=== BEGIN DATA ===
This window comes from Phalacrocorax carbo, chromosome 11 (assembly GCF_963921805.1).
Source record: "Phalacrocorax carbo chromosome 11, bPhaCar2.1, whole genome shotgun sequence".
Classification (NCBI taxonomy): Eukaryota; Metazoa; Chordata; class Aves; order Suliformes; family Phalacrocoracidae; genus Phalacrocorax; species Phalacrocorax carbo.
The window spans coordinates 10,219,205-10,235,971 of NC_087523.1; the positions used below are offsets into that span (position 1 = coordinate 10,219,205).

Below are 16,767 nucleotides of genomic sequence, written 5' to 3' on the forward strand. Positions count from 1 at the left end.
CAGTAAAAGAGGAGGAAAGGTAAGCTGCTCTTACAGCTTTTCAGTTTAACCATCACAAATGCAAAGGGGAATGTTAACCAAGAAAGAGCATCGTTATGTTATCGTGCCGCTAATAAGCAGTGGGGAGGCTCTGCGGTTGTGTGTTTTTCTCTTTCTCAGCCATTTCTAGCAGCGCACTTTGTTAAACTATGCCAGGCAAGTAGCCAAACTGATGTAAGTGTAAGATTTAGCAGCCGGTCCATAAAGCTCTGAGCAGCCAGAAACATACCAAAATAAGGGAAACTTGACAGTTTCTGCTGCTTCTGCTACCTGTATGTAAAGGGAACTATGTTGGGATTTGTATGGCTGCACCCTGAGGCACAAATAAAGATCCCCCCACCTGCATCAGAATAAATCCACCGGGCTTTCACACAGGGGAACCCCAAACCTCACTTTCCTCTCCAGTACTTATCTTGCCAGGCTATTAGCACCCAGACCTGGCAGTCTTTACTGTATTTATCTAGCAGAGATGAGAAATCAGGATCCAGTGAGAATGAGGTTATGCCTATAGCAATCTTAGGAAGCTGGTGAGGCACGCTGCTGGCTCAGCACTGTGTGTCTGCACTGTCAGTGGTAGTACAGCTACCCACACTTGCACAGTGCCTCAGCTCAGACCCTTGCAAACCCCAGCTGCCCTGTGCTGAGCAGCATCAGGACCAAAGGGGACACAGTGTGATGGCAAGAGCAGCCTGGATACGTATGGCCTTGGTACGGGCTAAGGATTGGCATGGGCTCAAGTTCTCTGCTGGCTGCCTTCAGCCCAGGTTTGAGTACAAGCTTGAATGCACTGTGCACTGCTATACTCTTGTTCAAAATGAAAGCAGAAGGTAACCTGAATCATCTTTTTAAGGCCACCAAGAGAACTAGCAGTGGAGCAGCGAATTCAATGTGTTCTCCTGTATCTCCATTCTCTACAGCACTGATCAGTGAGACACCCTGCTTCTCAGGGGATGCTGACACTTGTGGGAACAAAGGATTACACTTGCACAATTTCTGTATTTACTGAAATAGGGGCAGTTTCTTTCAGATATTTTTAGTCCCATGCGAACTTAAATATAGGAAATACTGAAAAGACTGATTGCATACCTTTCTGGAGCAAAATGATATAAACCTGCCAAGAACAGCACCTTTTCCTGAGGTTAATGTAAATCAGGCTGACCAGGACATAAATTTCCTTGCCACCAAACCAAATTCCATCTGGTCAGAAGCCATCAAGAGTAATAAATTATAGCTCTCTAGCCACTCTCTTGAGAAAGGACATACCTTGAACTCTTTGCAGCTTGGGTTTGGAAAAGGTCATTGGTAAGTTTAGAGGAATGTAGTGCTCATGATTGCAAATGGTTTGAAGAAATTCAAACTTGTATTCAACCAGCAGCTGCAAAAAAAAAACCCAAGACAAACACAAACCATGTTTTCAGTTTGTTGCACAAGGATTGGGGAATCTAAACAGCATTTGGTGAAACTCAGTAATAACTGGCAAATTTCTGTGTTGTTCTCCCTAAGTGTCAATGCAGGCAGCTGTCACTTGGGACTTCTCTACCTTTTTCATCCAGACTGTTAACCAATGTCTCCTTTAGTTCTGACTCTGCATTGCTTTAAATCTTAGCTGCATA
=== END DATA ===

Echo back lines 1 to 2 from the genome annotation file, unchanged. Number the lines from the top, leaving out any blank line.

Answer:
This window comes from Phalacrocorax carbo, chromosome 11 (assembly GCF_963921805.1).
Source record: "Phalacrocorax carbo chromosome 11, bPhaCar2.1, whole genome shotgun sequence".